Thursday, July 21, 2016


Recently I did the Blog on. Alfred Delp, SJ. In the biography it mentions BL. RUPERT MAYER one of Father Alfred’s mentors. He was born on 23 January 1876 in Stuttgart, Germany. On completing his secondary education he told his father he wanted to be a Jesuit. His father suggested he get ordained first and enter the Jesuits later, if that was still his wish. Rupert took this advice studying philosophy and theology before completing his final year at the seminary in Rottenburg. He was ordained on 2 May 1899 and celebrated his first Mass two days later.

He served for a year as a curate in Spaichingen before entering the Jesuit novitiate at Feldkirch in Austria on 1 Oct 1900. Following his novitiate, he went to the Netherlands for further studies between 1906 and 1911. He then traveled through Germany, Switzerland and the Netherlands, preaching missions in many parishes. 

Bl. Rupert’s real apostolate began when he was transferred to Munich in 1912. There he devoted the rest of his 31 years to migrants who came to the city from farms and small towns looking for a job and a place to stay. He was totally committed to their needs- collecting food and clothing, looking for jobs and places for them to live. He also helped them preserve their Christian faith in a city which was rapidly becoming secular. 

With the outbreak of the First World War in 1914, Bl. Rupert at first offered his services to a camp hospital. But later was made Field Captain and travelled together with his men to France, Poland and Romania which brought him to the front line of battle. His courage and solidarity with his men became legendary. He was with them in the trenches and stayed with the dying to the very end. His courage was infectious and gave hope to his men in appalling conditions. In Dec. 1915 he was awarded the Iron Cross for bravery, a rare honor for a chaplain. His army career ended abruptly in 1916 when a badly broken leg had to be amputated.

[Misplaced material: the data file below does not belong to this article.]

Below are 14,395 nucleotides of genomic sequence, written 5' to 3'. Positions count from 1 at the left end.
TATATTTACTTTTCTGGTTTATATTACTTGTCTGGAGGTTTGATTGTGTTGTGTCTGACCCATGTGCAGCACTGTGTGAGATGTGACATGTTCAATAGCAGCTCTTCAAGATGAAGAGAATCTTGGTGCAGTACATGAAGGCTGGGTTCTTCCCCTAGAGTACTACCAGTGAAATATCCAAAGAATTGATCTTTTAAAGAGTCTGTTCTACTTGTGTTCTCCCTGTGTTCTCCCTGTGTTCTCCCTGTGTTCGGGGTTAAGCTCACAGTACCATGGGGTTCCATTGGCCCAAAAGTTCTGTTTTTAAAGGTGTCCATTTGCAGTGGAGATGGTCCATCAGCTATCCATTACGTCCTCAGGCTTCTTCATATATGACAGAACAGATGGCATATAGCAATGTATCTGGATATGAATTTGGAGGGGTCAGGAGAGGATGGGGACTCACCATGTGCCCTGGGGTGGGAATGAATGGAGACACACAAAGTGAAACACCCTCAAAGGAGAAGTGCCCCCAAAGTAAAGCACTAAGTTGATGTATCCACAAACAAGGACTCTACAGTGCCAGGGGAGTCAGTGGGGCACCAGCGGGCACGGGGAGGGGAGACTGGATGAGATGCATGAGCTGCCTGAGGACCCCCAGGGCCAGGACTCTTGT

Military Chaplain

By the time he had fully recovered the war was over (1918) and he returned to Munich doing all he could to help people get back to a normal life. In November 1921 he became director of a Marian Congregation (Sodality of Our Lady) for men and within nine years its membership had grown to 7,000, coming from 53 different parishes. This meant that Bl. Rupert had to give up to 70 talks a month to reach all of them. For the convenience of travelers, he introduced Sunday Masses in 1925 at the main railway station. He himself would celebrate the earliest Masses, beginning at 3.10 a.m. In time, it could be said that the whole city of Munich had become his parish.

With huge social problems developing in Germany after World War I, Munich saw the rise of Communist and other social movements. Bl. Rupert took a close interest in these. He attended their meetings and even addressed them. His aim was to highlight Christian principles and to point out the fallacies in other speakers’ ideas which could mislead people. He was one of the first to recognize the dangers of  Hitler and Nazism challenging Nazi policy with Christian principles. It was inevitable that he would come in conflict with the Nazi movement.